$ 66,285     $ 64,775  
Unearned premiums
    45,592       40,508  
Premiums deposits and customer credit balances
    2,048       1,700  
Bank overdraft
    11,469       8,694  
Deferred gain from sale of property
    1,129       1,495  
Accounts payable and accrued expenses
    2,465       3,699  
                 
Total liabilities
    128,988       120,871  
                 
Shareholders' equity:
               
Common stock, $0.01 par value. Authorized 25,000,000 shares; issued and outstanding 8,013,894 and 8,013,894, respectively.
    80       80  
Preferred stock, $0.01 par value. Authorized 1,000,000 shares; none issued or outstanding
    -       -  
Additional paid-in capital
    50,356       49,979  
Accumulated other comprehensive income (deficit)
    1,667       (1,187 )
Retained earnings
    23,010       27,359  
Total shareholders' equity
    75,113       76,231  
Total liabilities and shareholders' equity
  $ 204,101     $ 197,102  

SEE ACCOMPANYING NOTES TO CONSOLIDATED FINANCIAL STATEMENTS

 
3

 

21ST CENTURY HOLDING COMPANY
CONSOLIDATED STATEMENTS OF OPERATIONS
(UNAUDITED)

   
Three Months Ended September 30,
   
Nine Months Ended September 30,
 
   
2009
   
2008
   
2009
   
2008
 
   
(Dollars in Thousands except EPS and dividend data)
   
(Dollars in Thousands except EPS and dividend data)
 
Revenue:
                       
Gross premiums written
  $ 12,917     $ 15,851     $ 74,949     $ 70,695  
Gross premiums ceded
    (36,804 )     (25,699 )     (56,720 )     (33,931 )
                                 
Net premiums written
    (23,887 )     (9,848 )     18,229       36,764  
                                 
Increase in prepaid reinsurance premiums
    22,300       15,351       24,535       1,831  
Decrease (Increase) in unearned premiums
    11,098       10,746       (5,084 )     11,719  
                                 
Net change in prepaid reinsurance premiums and unearned premiums
    33,398       26,097       19,451       13,550  
                                 
Net premiums earned
    9,511       16,249       37,680       50,314  
Commission income
    117       271       738       1,353  
Finance revenue
    62       91       236       268  
Managing general agent fees
    308       346       1,216       1,376  
Net investment income
    805       1,541       2,034       5,317  
Net realized investment gains (losses)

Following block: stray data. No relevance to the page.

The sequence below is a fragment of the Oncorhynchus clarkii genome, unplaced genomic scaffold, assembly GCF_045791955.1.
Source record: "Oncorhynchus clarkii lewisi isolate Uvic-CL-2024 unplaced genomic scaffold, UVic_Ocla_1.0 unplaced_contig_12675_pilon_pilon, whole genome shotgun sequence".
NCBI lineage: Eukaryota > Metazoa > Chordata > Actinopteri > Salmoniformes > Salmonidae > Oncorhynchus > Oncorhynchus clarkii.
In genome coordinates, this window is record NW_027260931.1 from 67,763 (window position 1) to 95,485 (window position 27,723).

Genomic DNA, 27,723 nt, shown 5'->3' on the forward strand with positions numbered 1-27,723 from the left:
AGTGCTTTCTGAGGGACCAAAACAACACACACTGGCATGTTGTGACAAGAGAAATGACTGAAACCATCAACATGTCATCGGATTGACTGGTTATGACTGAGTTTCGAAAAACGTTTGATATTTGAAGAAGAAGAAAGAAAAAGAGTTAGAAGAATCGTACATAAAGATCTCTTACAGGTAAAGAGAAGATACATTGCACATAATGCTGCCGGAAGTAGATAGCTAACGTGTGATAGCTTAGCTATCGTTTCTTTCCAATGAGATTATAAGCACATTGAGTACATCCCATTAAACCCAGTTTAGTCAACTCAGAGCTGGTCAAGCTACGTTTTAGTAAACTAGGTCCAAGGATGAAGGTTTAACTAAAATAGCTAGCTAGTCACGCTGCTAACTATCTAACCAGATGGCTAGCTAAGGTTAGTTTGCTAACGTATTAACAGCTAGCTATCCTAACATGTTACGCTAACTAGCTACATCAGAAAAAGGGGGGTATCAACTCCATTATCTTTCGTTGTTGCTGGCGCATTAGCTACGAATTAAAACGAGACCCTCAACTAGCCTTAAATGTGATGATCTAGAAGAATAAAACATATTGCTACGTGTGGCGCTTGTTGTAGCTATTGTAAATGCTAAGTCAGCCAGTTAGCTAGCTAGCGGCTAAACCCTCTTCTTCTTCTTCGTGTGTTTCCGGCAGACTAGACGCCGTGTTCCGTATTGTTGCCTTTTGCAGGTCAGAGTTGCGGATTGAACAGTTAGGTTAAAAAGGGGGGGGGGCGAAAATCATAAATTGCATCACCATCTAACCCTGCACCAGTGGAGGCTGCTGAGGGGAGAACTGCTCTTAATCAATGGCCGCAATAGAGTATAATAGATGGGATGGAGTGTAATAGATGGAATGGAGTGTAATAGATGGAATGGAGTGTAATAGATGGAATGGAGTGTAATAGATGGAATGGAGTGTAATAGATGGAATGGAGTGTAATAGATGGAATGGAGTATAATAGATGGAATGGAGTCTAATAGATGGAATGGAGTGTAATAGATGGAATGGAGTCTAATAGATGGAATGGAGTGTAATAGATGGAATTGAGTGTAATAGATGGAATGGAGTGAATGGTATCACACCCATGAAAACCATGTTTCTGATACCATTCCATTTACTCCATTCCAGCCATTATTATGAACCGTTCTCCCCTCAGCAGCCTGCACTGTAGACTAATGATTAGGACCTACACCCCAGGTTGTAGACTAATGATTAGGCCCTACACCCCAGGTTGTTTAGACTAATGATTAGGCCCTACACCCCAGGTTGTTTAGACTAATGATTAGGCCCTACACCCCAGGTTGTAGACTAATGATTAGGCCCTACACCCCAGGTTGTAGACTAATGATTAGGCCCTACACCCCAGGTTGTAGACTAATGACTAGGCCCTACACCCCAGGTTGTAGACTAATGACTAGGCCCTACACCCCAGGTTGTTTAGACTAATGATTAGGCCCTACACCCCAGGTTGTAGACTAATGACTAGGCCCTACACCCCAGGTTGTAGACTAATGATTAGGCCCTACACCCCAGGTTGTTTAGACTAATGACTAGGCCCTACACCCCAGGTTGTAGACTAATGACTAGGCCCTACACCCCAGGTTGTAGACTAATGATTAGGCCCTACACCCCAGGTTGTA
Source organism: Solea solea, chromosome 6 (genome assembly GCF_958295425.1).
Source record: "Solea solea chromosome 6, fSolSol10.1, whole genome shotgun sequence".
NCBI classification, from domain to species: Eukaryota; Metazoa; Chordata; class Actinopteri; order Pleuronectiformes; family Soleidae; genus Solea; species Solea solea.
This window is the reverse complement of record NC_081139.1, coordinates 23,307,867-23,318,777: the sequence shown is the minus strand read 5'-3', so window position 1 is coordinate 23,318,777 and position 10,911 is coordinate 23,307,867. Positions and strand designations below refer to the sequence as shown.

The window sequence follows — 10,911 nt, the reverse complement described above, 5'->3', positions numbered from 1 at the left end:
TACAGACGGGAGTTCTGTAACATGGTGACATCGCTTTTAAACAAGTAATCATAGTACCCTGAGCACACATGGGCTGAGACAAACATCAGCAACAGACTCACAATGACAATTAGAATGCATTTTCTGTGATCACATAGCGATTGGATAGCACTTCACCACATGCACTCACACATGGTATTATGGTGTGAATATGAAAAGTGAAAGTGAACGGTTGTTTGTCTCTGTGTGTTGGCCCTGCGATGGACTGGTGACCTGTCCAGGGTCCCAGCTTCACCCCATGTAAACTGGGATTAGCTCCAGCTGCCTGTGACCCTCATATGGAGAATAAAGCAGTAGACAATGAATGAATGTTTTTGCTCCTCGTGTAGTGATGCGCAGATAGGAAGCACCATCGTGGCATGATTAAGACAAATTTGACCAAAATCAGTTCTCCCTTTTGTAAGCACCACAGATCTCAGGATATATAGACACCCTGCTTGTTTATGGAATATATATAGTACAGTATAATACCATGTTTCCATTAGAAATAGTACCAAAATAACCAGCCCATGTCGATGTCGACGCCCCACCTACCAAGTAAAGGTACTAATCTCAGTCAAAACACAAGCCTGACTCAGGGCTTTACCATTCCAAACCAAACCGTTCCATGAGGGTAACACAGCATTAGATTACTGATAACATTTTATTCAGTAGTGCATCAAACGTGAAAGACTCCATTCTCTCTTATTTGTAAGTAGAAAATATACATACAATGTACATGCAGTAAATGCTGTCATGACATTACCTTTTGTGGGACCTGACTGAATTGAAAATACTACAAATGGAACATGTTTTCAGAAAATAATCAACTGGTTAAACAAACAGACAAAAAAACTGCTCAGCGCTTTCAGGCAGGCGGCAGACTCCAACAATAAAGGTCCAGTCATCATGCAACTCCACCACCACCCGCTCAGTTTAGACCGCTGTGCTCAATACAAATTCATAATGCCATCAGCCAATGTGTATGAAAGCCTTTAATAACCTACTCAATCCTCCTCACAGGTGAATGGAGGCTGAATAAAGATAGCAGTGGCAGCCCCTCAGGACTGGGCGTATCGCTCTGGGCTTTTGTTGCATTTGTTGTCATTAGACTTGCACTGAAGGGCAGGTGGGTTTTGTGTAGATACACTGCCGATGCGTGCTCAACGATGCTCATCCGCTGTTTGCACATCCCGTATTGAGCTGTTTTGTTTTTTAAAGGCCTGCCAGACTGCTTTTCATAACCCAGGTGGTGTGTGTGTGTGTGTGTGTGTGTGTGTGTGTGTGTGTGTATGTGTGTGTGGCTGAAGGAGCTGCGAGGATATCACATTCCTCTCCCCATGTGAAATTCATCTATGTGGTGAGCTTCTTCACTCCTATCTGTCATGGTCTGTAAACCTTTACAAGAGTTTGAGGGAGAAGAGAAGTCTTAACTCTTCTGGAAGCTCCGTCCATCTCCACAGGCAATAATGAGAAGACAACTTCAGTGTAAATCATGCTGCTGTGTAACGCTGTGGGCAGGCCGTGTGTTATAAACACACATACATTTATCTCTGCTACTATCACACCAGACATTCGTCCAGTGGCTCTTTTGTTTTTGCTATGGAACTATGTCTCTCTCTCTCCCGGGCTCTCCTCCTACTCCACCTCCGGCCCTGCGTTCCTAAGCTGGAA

1,550       (2,995 )     1,082       (9,309 )
Regulatory assessments recovered
    294       384       2,029       1,619  
Other income
    232       78       614       497  
                                 
Total revenue
    12,879       15,965       45,629       51,435  
                                 
Expenses:
                               
Losses and LAE
    11,119       9,887       28,965       30,255  
Operating and underwriting expenses
    2,379       1,671       6,604       4,699  
Salaries and wages
    1,961       2,086       5,766       5,608  
Policy acquisition costs, net of amortization
    3,818       4,170       9,477       11,794  
                                 
Total expenses
    19,277       17,814       50,812       52,356  
                                 
(Loss) Income before provision for income tax (benefit) expense
    (6,398 )     (1,849 )     (5,182 )     (921 )
Provision for income tax (benefit) expense
    (2,404 )     (336 )     (2,276 )     (1,216 )
                                 
Net (loss) income
  $ (3,994 )   $ (1,513 )   $ (2,906 )   $ 295  
                                 
Basic net (loss) income  per share
  $ (0.50 )   $ (0.19 )   $ (0.36 )   $ 0.04  
                                 
Fully diluted net  (loss) income per share
  $ (0.50 )   $ (0.19 )   $ (0.36 )   $ 0.04  
                                 
Weighted average number of common shares outstanding
    8,013,894       8,013,894       8,013,894       7,967,087  
                                 
Weighted average number of common shares outstanding (assuming dilution)
    8,013,894       8,013,894       8,013,894       7,978,178  
                                 
Dividends paid per share
  $ 0.06     $ 0.18     $ 0.30     $ 0.54  

SEE ACCOMPANYING NOTES TO CONSOLIDATED FINANCIAL STATEMENTS

 
4

 

21ST CENTURY HOLDING COMPANY
CONSOLIDATED STATEMENTS OF CASH FLOWS
(UNAUDITED)

   
Nine Months Ended September 30,
 
   
2009
   
2008